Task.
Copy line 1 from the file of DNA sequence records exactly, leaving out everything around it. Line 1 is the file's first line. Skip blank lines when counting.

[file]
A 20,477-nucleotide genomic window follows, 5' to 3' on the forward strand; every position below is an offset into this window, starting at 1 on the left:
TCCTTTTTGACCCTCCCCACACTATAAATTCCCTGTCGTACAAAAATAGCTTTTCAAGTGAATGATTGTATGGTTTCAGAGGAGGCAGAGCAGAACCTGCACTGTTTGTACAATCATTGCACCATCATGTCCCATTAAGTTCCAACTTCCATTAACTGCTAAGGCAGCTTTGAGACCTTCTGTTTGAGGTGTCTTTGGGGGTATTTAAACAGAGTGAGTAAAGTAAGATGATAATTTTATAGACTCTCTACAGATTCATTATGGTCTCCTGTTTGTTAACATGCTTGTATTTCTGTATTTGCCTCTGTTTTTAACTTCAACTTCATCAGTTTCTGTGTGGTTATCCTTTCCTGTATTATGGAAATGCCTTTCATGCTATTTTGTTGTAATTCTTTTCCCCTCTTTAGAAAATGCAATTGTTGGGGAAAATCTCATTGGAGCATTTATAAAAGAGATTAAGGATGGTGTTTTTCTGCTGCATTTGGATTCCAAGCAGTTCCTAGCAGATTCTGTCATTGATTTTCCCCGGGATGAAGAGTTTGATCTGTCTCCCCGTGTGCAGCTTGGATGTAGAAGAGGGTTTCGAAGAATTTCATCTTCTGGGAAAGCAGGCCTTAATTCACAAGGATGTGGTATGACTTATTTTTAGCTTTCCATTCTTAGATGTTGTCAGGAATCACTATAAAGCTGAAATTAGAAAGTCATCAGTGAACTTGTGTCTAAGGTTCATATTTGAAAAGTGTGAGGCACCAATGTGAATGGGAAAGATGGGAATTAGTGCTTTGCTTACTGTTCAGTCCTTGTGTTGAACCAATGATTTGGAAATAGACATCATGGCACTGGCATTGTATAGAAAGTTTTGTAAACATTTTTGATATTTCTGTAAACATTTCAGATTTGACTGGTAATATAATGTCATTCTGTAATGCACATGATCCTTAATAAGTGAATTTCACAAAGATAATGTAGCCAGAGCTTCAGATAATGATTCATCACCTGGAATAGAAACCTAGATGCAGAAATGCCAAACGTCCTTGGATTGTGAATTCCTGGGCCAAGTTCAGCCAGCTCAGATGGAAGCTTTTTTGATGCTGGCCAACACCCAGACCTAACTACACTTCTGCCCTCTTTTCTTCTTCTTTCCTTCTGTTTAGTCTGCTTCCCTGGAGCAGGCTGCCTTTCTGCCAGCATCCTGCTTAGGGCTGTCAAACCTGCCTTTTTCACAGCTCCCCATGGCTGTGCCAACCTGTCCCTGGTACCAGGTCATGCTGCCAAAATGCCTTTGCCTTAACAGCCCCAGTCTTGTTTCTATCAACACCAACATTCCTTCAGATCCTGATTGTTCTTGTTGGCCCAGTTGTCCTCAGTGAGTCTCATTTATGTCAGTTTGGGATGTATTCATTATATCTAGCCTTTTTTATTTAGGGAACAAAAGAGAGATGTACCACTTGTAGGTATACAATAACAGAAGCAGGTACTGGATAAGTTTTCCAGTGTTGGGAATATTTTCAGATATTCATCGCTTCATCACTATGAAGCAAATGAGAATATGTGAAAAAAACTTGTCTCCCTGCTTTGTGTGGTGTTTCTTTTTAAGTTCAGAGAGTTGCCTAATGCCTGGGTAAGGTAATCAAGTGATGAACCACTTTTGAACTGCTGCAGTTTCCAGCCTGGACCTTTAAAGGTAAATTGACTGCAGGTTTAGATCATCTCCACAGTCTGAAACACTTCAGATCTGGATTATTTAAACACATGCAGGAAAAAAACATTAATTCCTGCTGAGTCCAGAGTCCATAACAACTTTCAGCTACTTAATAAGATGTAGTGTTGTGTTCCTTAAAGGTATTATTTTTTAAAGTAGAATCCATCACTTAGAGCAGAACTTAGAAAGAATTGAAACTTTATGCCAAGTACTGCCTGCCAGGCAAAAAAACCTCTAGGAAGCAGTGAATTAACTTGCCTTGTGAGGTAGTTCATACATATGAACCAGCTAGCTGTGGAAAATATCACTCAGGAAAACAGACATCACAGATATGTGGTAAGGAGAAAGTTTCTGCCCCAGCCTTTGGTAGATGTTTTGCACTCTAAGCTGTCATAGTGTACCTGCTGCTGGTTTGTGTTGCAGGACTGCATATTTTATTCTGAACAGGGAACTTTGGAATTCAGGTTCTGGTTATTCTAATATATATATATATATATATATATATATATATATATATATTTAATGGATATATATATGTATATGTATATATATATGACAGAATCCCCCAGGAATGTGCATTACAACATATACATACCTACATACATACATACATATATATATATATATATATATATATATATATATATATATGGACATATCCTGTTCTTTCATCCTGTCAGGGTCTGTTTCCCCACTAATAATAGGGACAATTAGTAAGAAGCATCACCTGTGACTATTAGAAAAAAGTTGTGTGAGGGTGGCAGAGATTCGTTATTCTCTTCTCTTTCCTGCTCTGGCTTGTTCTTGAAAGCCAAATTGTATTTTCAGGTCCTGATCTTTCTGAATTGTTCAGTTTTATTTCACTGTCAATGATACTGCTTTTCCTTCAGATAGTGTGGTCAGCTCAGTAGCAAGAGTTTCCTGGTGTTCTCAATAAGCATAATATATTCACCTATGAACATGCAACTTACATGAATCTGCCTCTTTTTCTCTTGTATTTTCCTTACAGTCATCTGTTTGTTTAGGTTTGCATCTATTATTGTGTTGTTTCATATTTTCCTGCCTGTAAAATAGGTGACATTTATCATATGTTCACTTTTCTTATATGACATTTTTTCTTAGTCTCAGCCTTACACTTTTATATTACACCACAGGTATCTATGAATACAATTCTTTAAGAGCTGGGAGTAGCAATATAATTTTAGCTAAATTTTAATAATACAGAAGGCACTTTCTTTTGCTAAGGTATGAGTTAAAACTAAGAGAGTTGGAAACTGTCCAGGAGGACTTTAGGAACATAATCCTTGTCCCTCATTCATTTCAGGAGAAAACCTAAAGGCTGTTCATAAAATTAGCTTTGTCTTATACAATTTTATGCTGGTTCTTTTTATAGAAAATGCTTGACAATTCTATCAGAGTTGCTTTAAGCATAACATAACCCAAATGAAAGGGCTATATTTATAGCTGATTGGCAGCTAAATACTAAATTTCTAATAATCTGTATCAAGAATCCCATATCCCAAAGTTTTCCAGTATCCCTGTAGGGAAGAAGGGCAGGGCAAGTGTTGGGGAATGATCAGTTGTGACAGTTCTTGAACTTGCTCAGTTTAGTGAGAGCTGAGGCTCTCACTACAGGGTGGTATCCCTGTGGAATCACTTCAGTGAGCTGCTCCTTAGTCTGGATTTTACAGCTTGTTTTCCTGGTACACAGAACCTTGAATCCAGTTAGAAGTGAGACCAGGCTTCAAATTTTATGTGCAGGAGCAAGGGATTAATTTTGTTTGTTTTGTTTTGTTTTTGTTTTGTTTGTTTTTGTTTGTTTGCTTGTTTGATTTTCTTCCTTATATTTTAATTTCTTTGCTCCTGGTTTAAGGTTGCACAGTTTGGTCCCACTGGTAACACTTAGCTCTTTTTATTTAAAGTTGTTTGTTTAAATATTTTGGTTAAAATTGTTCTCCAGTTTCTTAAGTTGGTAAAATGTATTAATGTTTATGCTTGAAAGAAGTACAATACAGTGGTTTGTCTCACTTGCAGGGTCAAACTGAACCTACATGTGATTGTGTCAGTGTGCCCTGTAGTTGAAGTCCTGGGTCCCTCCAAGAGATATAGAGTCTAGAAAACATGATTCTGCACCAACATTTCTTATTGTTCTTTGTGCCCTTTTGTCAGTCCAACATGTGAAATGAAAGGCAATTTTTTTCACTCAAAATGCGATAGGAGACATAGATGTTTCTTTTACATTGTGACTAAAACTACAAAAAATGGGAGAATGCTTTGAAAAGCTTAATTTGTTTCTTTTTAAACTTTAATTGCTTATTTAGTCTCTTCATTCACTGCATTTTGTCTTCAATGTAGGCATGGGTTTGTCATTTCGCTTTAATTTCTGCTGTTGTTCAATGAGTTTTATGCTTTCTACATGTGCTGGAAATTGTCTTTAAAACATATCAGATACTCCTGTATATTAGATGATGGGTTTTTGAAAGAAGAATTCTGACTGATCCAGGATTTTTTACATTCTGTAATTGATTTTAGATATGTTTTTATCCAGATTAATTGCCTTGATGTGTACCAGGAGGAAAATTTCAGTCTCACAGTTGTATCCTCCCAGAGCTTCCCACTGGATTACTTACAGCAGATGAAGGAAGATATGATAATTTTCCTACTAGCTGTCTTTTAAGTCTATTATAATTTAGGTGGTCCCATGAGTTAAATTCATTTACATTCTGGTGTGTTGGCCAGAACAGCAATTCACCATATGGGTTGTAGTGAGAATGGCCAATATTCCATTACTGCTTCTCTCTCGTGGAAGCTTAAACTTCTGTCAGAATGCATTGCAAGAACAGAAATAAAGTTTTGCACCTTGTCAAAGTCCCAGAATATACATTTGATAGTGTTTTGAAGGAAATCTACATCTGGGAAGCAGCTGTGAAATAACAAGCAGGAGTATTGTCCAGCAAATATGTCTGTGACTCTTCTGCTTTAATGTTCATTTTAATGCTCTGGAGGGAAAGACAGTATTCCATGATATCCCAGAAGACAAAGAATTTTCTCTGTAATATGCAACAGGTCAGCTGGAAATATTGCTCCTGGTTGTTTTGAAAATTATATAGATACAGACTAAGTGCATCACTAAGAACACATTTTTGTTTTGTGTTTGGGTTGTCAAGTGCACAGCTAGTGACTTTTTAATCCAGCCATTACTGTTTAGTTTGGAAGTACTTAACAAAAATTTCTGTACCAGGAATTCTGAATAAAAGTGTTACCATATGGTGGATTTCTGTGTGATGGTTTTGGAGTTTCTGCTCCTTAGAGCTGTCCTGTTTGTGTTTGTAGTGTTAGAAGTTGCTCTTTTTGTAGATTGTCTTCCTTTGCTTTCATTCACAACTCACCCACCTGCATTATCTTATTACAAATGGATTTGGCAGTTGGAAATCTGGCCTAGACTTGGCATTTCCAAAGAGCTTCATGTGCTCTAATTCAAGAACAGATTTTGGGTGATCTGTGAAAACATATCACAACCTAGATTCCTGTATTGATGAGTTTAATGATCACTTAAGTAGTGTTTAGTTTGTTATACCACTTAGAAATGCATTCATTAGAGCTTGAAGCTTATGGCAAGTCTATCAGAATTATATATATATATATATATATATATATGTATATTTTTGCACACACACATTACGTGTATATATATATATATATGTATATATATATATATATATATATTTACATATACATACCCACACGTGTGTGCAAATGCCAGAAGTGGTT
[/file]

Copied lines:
A 20,477-nucleotide genomic window follows, 5' to 3' on the forward strand; every position below is an offset into this window, starting at 1 on the left: